The Vermont Federation of Families for Children’s Mental Health exists to support families and children where a child or youth, age 0-22, is experiencing or at risk to experience emotional, behavioral, or mental health challenges. The Federation is committed to:
- Providing families with peer support and information in order to make informed decisions.
- Empowering families, youth and young adults to navigate service and support systems.
- Advocating for accessible, flexible and quality family centered and driven services on a local, state and national level.
The Federation collaborates with schools, communities, governmental, and private agencies, and other advocacy organizations to achieve these ends.
VISIONback to top
Our Vision is that Vermont families, youth and young adults are informed, supported and empowered to grow and be well.
HISTORYback to top
The National Federation of Families for Children’s Mental Health collaborated with family organizations, researchers, and treatment providers to identify and catalog the role and outcomes of parent to parent support services. That group, the Parent Partner Assessment Workgroup began its research and outreach in 2008 with individuals involved in SAMHSA Systems of Care. By August 2010, PPAW (under the leadership of Elaine Slaton) became the initial advisors to the development of national certification for Parent Support Providers in August 2010. The Certification Commission was created within the National Federation in September 2011, with the support of parents and parent support providers from all states, territories and Canada. The first certificates were awarded in June 2012.
The Certified Parent Support Provider™ certification defines the uniform standards and title of parents helping other parents who have children (0-26) experiencing emotional, behavioral (including substance use) or mental health concerns. Certification promotes ethical practice and creates mobility of workers across states. It brings to the workforce parents with experience in successfully helping their own children and increases the acceptance of this effective best “modern and good”practice.
Parent Support Providers (CPSP™) can articulate their experience parenting a child (youth and emerging adults) with behavioral health concerns, have received specialized training in helping other parents to understand children’s behavioral health and receive regular consultation from a parent/peer supervisor. In turn, they teach, coach, and mentor other parents/caregivers to be effective advocates for their own children and be equal partners with professionals in the delivery of services and policy development. The overall goal is to decrease the stigma associated with behavioral health challenges and promote effective strength-based children’s services that are family-driven/youth-guided.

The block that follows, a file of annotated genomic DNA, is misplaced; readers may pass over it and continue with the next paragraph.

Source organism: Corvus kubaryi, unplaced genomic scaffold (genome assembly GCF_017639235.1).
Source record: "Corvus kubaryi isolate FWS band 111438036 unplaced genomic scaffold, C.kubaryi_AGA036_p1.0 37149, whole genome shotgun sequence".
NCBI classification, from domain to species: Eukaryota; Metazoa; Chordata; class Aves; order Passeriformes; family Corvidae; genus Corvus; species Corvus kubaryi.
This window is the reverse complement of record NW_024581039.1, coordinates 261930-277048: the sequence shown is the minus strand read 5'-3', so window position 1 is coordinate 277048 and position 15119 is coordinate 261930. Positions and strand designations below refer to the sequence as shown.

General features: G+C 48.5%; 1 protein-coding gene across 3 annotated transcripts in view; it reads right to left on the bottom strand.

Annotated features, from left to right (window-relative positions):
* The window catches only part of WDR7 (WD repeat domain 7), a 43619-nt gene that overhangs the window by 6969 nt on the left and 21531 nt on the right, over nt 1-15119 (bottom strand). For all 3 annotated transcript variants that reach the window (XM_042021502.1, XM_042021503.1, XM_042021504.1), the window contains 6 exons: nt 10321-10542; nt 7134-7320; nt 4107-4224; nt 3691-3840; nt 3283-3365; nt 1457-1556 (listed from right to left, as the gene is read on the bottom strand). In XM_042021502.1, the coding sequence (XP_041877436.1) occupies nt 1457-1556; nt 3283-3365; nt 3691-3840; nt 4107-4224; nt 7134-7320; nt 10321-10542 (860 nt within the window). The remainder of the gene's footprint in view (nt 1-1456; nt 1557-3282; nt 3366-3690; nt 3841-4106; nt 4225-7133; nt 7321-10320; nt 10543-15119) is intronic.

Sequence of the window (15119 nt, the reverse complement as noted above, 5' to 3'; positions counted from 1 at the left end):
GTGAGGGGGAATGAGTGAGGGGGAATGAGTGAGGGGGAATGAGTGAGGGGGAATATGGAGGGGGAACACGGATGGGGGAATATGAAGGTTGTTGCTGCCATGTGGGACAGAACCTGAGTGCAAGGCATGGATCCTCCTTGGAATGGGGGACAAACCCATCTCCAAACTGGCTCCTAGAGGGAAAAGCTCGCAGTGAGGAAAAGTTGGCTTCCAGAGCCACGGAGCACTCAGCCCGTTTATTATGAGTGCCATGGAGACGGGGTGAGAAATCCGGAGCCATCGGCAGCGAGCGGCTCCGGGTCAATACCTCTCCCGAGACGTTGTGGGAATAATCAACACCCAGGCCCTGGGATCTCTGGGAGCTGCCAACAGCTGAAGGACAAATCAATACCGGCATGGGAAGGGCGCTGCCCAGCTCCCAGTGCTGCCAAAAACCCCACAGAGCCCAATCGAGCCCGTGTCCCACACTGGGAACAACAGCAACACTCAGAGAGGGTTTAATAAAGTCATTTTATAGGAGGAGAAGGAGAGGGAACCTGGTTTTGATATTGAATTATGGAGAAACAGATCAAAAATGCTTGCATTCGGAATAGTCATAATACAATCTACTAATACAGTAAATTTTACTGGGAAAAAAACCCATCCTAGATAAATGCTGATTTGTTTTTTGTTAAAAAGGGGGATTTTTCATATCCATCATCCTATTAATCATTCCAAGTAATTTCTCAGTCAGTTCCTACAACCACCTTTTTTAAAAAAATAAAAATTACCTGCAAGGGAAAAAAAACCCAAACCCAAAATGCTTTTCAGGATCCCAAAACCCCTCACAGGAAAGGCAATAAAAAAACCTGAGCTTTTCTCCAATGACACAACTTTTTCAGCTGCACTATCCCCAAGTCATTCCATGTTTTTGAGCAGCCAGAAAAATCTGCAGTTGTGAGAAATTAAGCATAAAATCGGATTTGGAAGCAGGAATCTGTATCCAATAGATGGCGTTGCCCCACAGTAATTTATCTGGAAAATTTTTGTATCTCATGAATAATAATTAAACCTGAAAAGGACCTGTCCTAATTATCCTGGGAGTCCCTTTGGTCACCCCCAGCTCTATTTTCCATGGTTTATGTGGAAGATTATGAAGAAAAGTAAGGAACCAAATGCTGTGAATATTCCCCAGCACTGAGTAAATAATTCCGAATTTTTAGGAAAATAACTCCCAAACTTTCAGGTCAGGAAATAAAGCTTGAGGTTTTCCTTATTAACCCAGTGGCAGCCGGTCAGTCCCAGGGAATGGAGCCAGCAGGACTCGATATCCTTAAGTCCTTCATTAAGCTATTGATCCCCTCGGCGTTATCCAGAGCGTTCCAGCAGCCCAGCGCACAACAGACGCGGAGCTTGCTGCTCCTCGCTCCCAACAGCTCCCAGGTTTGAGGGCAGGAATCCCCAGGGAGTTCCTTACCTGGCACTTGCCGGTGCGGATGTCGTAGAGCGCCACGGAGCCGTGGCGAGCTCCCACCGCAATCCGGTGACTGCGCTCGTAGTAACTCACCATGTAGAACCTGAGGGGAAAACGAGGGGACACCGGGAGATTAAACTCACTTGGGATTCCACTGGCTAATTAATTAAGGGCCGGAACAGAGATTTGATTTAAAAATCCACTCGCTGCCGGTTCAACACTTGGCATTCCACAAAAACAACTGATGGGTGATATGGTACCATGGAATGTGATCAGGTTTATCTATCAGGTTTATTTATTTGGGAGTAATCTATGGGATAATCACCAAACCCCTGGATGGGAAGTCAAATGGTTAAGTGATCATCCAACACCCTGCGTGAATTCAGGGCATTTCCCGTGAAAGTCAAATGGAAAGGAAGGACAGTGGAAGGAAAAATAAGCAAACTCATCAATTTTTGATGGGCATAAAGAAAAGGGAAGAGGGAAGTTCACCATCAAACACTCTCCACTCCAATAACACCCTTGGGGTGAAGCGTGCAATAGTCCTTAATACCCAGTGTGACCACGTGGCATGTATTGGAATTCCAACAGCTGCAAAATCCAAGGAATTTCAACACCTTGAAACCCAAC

The outcome of using a CPSP™ is parents positively accessing and being engaged in the treatment and educational services for their child or youth, parents understanding children’s mental health and experiencing less stress parenting, increasing the resiliency skills in their child, increasing the graduation rate of their student in special education and reducing the use of expensive hospitalization and long-term residential treatment. Additionally CPSP™ assists parents and youth to bring their family voice to the planning and evaluation process of public and private children’s mental health services.
To ensure availability of proper training, the Certification Commission has developed guidelines for achieving competency in the required eleven domains: ethics, confidentiality, effecting change, current issues in children’s behavioral health treatment and prevention information, educational information, communication, parenting for resiliency, multi-systems advocacy, wellness and natural support, empowerment, and the use of local resources.
FUTUREback to top
Our next journey to “Family and Young Adult Driven Care”
Vermont’s third System of Care (SOC), grant is for Young Adults in Transition (YIT), and we have national guidelines of “Family and Youth Driven”. This directive originated with the President’s New Freedom Commission on Mental Health, Achieving the Promise: Transforming Mental Health Care in America which states that Mental Health Care Is Consumer and Family Driven.
What does this really mean? How is this different from Family Centered Care?
Family-driven means families have a primary decision making role in the care of their own children as well as the policies and procedures governing care for all children in their community, state, tribe, territory , and nation consensus building and teaming that we are all more familiar with.
Not every family will want to “drive” the services that meet the needs of their children and youth. Families know their own strengths and capabilities; and there is no wrong choice. Choosing to drive the services is a personal choice, which should be available to families as we transform Vermont’s system of care.
Also, not every young adult has a strong connection to their family of origin. One of the goals of this transition grant is to help young people have strong family and/or ally connections. Our role is to encourage, where appropriate, strong family relationships and build skills in young adults and their families. Child protection statistics show that most children in custody at age of majority return to their family of origin. It is a delicate balance to move forward in strength as family youth/young adult driven, but we believe Vermont is up to the challenge!